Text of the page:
I find that studying these kind of "mismatch" games can help fill an important and often neglected niche in chess study, namely looking at how one should proceed against less-than-perfect play.  I believe this is especially important for opening study, since if you know your opening's key concepts and plans better than your opponent, you should end up in a more advantageous position.  That said, most opening references don't even look at the potential inferior moves by your opponent, even if they are the most commonly played by non-professional players.  The improving player can therefore lose out on a lot of opportunities, from a practical standpoint, by not being exposed to them.

In the game below, White (the amateur) plays a reasonable opening, but one that has some subtle strategic flaws, most notably the c5 advance releasing the tension against Black's central d5 pawn.  Once the queenside is locked up, Black turns his full attention and activity to the kingside, breaking in the center with ...e5 (also a theme in the Anand-Carlsen game linked above).  The end then comes remarkably quickly, as Black executes typical Stonewall attacking ideas that White is unable to understand and block effectively.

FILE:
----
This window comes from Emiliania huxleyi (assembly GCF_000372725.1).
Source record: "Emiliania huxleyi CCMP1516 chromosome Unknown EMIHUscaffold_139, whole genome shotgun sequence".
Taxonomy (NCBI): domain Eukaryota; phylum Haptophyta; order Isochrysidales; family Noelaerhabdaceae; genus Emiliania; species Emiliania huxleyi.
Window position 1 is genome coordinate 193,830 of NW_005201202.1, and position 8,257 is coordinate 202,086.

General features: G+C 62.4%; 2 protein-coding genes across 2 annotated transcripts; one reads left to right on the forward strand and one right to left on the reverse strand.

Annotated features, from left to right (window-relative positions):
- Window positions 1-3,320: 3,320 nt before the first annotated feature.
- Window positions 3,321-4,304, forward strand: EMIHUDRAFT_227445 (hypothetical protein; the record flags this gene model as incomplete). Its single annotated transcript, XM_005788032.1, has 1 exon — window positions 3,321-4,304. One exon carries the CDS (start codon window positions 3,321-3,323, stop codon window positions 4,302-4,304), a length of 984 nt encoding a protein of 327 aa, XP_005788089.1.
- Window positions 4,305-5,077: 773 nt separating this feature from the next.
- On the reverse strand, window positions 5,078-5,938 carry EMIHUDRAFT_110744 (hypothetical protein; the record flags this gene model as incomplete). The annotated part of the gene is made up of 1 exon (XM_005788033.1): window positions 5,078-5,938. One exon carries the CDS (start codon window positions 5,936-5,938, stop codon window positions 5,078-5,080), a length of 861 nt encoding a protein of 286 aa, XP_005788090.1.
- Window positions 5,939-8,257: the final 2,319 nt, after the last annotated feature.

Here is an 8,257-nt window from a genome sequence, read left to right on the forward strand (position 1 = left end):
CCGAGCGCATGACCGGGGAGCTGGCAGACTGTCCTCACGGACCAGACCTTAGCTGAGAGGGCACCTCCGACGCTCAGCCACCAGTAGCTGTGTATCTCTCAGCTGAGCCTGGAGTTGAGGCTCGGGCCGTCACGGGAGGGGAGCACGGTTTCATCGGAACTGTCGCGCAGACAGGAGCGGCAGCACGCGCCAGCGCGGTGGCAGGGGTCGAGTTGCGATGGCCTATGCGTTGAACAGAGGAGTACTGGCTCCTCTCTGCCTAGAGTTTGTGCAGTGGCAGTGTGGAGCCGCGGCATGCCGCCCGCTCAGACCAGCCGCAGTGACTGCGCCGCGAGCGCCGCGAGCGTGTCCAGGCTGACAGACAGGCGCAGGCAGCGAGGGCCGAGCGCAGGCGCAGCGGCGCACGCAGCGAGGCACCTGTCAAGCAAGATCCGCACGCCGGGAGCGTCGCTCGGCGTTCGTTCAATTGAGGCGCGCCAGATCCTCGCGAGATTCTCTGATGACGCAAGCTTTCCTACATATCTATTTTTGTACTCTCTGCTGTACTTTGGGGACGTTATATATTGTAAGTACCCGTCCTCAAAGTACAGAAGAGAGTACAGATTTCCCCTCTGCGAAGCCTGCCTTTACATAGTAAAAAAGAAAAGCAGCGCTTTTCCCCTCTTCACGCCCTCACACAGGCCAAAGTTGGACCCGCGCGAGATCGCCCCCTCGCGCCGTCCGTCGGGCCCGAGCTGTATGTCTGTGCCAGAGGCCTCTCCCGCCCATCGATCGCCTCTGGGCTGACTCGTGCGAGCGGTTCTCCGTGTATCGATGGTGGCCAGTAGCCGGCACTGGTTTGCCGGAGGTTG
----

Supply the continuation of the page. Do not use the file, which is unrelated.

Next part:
Cam, Vedat (1872) - Volkov, Sergey (2589)

Result: 0-1
Site: Malatya TUR
Date: 2015.08.25